Allergies aren't just a spring thing. "Of the 35 million Americans with seasonal allergies, about one third suffer with them in the fall," says New Hyde Park, New York, allergist Yosef Soleymani, M.D. Ragweed is public enemy number one: Its pollen affects 85 to 90 percent of fall-allergy victims. Household dust mites and outdoor molds are also major triggers. Use these pointers to minimize your exposure to these allergens and soothe allergy symptoms:
Get tested. Colds and hay fever cause similar symptoms. The big difference, says Beth Eve Corn, M.D., director of the allergy clinic at Mount Sinai Medical Center in New York City, is in duration. "If symptoms persist for a couple of weeks, it's probably an allergy." Ask your doctor for a skin test to confirm that you have allergies and to find out which allergens you need to avoid.
Don't ignore the signs. "We like to treat allergies early so they don't get worse," notes Corn. New research suggests that allergic rhinitis causes inflammation of the lungs and sinuses and may lead to more serious respiratory problems such as sinusitis and asthma. Hay fever can also make sufferers more vulnerable to allergic eczema and food allergies.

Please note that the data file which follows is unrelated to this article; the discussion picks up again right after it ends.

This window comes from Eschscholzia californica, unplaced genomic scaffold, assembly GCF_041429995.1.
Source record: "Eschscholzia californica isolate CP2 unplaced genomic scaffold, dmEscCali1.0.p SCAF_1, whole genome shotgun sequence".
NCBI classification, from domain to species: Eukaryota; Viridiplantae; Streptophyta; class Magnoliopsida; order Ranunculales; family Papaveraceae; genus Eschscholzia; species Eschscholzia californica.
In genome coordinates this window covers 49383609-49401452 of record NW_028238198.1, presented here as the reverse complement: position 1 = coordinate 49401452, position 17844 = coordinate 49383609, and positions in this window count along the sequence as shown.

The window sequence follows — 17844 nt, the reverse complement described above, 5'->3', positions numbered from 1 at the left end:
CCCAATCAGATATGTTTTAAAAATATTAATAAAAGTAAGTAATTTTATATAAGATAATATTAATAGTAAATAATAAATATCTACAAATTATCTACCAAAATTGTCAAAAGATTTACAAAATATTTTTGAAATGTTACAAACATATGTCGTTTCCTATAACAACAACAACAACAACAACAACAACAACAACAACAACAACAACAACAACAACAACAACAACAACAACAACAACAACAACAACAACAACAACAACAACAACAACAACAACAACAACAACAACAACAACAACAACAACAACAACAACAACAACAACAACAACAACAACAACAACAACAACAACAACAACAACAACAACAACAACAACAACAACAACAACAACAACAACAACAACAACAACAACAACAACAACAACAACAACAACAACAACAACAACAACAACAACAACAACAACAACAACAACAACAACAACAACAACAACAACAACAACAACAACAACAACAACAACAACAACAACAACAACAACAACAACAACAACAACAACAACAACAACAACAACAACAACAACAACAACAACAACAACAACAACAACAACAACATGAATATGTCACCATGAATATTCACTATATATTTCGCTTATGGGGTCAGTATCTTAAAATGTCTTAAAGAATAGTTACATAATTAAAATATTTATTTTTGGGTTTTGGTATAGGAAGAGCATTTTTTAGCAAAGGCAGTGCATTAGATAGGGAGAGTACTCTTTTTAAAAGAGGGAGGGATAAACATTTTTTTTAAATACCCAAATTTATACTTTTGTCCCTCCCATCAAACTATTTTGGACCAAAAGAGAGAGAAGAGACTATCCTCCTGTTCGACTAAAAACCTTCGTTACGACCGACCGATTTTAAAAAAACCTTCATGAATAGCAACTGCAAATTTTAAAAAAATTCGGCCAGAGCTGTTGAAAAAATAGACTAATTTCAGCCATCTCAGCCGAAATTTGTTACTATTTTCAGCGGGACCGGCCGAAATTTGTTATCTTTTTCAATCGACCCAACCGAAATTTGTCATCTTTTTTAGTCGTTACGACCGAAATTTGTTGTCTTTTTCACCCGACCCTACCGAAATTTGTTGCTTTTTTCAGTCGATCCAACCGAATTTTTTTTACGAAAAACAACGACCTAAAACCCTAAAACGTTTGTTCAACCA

Keep allergens at bay. If you need a cool breeze, use the air conditioner; window screens can't stop microscopic pollen and mold spores. Allergens stick to clothes, so shower and change immediately after outdoor activities, and don't dry clothes on the line. When possible, stay indoors between 5:00 and 10:00 A.M., when allergen levels are highest.
Skip the humidifier. Adding moisture to the air can soothe cold symptoms, but using a humidifier can worsen allergies. "Humidifiers make rooms moldy after a few days," explains Soleymani. Dust mites also thrive in moist air. Reduce humidity by running your air conditioner.
Get the right stuff. For nasal symptoms, start with a nondrowsy oral antihistamine like over-the-counter Claritin or prescription Allegra, Clarinex or Zyrtec. But if you don't find relief, you may need more intense treatment in the form of a steroid nasal spray. "Prescription formulas such as Nasonex, Flonase, Rhinocort or Nasacort are the best way to treat allergic rhinitis," says Warden H. Hwan, M.D., an allergy and immunology specialist at Holy Redeemer Hospital and Medical Center in Meadowbrook, Pennsylvania. "They have minimal side effects and alleviate nasal symptoms, including itching, sneezing, runny nose and congestion."
Spray with caution. Over-the-counter decongestant sprays that contain oxymetazoline, such as Afrin, can deliver immediate results. But don't use them more than three days in a row. According to Soleymani, overuse can lead to "rebound congestion," a more severe case of the stuffiness you set out to treat.
Plan ahead. If lifestyle measures, pills and sprays haven't worked, consider allergy shots. But don't wait until autumn is in full swing to act. Soleymani recommends starting the shots by mid-June and continuing until the ground freezes solid. "Starting immunotherapy before the season begins lets your system create antibodies and build immunity," he notes.
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